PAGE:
Nepal has done little to protect itself from next 'big one'
Last year's massive earthquake in Nepal killed nearly 9,000 people, yet could have been much deadlier. It was spared not by disaster preparedness, but by the calendar.
It hit on a Saturday. Most children were out of school, and most adults were working in their fields, rather than in the hundreds of thousands of buildings that were damaged or destroyed.
The Himalayan country can't count on that kind of luck next time, but since it's in the middle of a highly active seismic region, it can count on another major quake at some point. Yet experts say Nepal and neighboring India have a long way to go to implement earthquake-safe building practices.
Nearly a year after the disaster, Nepalese authorities have yet to announce new building codes.
"I haven't seen any significant initiative or change that would help the next time," said Mattias Bryneson of the Plan International aid agency. The government has said more than 8,000 schools were damaged or destroyed in last year's quake. Still, "similar types of schools are still standing in other parts of Nepal," Bryneson said. If a quake hit tomorrow and affected those areas, those schools could also collapse.
The next high-magnitude quake "is going to be a massive, huge disaster for Nepal," Bryneson said. Similarly, Nepal also faces the threat of quake-triggered landslides, of which there were at least 3,000 last year, burying villages, blocking roads and ruining farmland.
The April 25 quake killed nearly 9,000 people in Nepal while damaging or destroying almost 800,000 homes. Another 102 people were killed on the Indian side of the border, where some 13,000 houses were badly damaged.
The Himalayas are result of smashing and buckling between the tectonic plates on which India and China sit. Since the 7.8-magnitude struck on April 25, 2015, in the central district of Gorkha, Nepal has been rattled by constant aftershocks.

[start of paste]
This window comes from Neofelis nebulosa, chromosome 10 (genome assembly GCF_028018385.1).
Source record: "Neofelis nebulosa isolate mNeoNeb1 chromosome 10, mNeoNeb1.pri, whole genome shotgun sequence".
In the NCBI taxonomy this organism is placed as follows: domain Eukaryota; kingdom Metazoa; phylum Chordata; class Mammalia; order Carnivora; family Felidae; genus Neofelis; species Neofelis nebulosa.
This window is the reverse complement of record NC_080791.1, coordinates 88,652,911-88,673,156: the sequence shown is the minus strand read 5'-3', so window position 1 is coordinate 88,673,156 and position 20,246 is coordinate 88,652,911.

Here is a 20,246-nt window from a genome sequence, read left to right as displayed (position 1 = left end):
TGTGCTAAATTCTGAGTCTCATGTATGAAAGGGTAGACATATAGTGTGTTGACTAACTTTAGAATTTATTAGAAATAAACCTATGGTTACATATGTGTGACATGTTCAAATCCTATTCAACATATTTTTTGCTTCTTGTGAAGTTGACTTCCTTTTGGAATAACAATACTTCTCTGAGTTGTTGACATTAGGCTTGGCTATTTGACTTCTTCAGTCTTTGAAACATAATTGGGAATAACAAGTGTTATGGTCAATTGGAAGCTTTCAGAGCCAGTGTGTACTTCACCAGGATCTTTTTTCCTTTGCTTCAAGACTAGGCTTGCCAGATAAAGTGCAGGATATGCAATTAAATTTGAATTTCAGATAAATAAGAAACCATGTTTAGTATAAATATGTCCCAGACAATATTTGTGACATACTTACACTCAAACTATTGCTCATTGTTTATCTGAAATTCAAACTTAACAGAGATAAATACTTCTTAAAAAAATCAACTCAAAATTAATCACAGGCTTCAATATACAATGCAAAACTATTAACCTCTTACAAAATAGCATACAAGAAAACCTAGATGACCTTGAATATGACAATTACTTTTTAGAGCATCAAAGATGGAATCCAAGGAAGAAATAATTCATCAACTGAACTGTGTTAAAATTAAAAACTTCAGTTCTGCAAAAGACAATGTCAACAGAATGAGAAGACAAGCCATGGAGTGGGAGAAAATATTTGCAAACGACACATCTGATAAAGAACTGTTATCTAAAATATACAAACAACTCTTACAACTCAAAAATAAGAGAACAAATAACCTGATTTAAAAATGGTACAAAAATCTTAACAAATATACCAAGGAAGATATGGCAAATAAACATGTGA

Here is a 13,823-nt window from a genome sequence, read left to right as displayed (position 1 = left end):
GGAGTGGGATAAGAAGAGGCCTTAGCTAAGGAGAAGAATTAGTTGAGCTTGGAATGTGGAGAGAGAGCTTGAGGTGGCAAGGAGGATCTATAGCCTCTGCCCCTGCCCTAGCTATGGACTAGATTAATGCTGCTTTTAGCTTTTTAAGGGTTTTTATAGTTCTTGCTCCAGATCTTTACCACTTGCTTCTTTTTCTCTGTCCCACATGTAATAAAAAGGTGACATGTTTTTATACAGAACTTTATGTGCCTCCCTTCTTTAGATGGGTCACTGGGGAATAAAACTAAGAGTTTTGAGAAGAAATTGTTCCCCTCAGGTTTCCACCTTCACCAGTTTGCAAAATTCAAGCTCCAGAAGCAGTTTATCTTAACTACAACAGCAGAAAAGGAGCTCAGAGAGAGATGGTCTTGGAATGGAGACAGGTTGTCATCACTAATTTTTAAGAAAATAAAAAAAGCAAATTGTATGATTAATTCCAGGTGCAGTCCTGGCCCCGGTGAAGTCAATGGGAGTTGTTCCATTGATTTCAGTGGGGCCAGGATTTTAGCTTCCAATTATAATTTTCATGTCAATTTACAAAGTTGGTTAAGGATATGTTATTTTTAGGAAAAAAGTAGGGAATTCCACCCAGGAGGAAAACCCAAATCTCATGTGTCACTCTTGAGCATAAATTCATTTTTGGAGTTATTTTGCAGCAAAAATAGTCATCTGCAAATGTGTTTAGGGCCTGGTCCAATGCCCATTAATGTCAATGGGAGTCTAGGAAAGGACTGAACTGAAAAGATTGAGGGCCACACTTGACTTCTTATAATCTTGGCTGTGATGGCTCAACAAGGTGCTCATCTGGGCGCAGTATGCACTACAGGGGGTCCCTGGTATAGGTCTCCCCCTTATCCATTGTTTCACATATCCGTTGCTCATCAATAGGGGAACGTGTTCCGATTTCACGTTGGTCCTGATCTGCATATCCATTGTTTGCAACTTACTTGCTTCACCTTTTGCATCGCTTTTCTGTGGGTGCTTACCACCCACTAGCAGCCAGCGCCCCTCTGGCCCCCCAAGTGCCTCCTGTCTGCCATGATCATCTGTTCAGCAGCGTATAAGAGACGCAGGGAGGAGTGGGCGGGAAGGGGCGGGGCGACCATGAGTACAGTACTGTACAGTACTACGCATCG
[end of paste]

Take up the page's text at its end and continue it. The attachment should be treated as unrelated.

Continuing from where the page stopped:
Other quakes have hit nearby, most significantly a Jan. 4 rattler of magnitude 6.7 in the northeast Indian state of Manipur, and a 6.9-magnitude temblor on April 13 centered in the hills of neighboring Myanmar. Seismologists warn there are several places across the Himalayas that are overdue for a "big one," possibly much stronger than last year's quake.
Some Nepalis are still afraid of moving back inside heavy buildings. Mahila Prajapati has lived with his family in a tin shed since their home crumbled in last year's quake, killing his uncle.
"I don't know if I will ever be able to move into brick-and-concrete house again. I saw many people crushed underneath piles of bricks. I still get nightmares," Prajapati said. When he does go into buildings, the first thing he checks for is stairways and exits.
Others who have started rebuilding, mostly without government help, are doing what they can to make sure their homes are earthquake-safe. They are opting to build with bamboo and wood, more flexible and lighter than the stone and brick buildings that crumbled last year, causing most of the 8,856 deaths. They are building structures with fewer stories. And engineers must now sign documents declaring homes they plan to build are safe, or they won't be issued building permits.
"I am putting in more iron rods in the pillars, and have decided to limit the floors to two," Kathmandu resident Narayan Maharjan said as he was shopping in a hardware store for supplies to rebuild his family home. "I will be able to sleep better knowing my family is safe."